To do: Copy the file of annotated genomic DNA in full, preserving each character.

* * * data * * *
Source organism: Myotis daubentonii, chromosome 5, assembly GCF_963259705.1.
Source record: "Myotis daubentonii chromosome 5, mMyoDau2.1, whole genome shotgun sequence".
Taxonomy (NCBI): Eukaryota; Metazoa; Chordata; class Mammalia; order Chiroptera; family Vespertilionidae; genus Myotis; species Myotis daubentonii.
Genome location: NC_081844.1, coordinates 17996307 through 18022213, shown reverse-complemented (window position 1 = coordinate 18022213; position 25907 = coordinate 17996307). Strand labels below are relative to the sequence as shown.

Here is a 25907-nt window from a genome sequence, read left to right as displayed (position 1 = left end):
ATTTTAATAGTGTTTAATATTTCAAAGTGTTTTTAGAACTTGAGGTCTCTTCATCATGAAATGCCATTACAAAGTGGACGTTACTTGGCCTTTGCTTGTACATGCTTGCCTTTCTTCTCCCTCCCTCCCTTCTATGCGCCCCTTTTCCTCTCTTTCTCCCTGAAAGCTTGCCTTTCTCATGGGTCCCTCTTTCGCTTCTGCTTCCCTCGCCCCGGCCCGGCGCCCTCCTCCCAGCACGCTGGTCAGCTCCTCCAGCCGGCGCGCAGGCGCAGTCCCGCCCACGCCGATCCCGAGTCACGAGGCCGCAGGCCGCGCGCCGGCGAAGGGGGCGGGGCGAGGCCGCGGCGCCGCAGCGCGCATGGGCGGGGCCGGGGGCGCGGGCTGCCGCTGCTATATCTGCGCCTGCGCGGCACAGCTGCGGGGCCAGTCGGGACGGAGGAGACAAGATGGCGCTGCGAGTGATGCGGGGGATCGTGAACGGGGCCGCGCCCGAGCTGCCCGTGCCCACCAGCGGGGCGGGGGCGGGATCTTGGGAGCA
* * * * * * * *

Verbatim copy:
Source organism: Myotis daubentonii, chromosome 5, assembly GCF_963259705.1.
Source record: "Myotis daubentonii chromosome 5, mMyoDau2.1, whole genome shotgun sequence".
Taxonomy (NCBI): Eukaryota; Metazoa; Chordata; class Mammalia; order Chiroptera; family Vespertilionidae; genus Myotis; species Myotis daubentonii.
Genome location: NC_081844.1, coordinates 17996307 through 18022213, shown reverse-complemented (window position 1 = coordinate 18022213; position 25907 = coordinate 17996307). Strand labels below are relative to the sequence as shown.

Here is a 25907-nt window from a genome sequence, read left to right as displayed (position 1 = left end):
ATTTTAATAGTGTTTAATATTTCAAAGTGTTTTTAGAACTTGAGGTCTCTTCATCATGAAATGCCATTACAAAGTGGACGTTACTTGGCCTTTGCTTGTACATGCTTGCCTTTCTTCTCCCTCCCTCCCTTCTATGCGCCCCTTTTCCTCTCTTTCTCCCTGAAAGCTTGCCTTTCTCATGGGTCCCTCTTTCGCTTCTGCTTCCCTCGCCCCGGCCCGGCGCCCTCCTCCCAGCACGCTGGTCAGCTCCTCCAGCCGGCGCGCAGGCGCAGTCCCGCCCACGCCGATCCCGAGTCACGAGGCCGCAGGCCGCGCGCCGGCGAAGGGGGCGGGGCGAGGCCGCGGCGCCGCAGCGCGCATGGGCGGGGCCGGGGGCGCGGGCTGCCGCTGCTATATCTGCGCCTGCGCGGCACAGCTGCGGGGCCAGTCGGGACGGAGGAGACAAGATGGCGCTGCGAGTGATGCGGGGGATCGTGAACGGGGCCGCGCCCGAGCTGCCCGTGCCCACCAGCGGGGCGGGGGCGGGATCTTGGGAGCA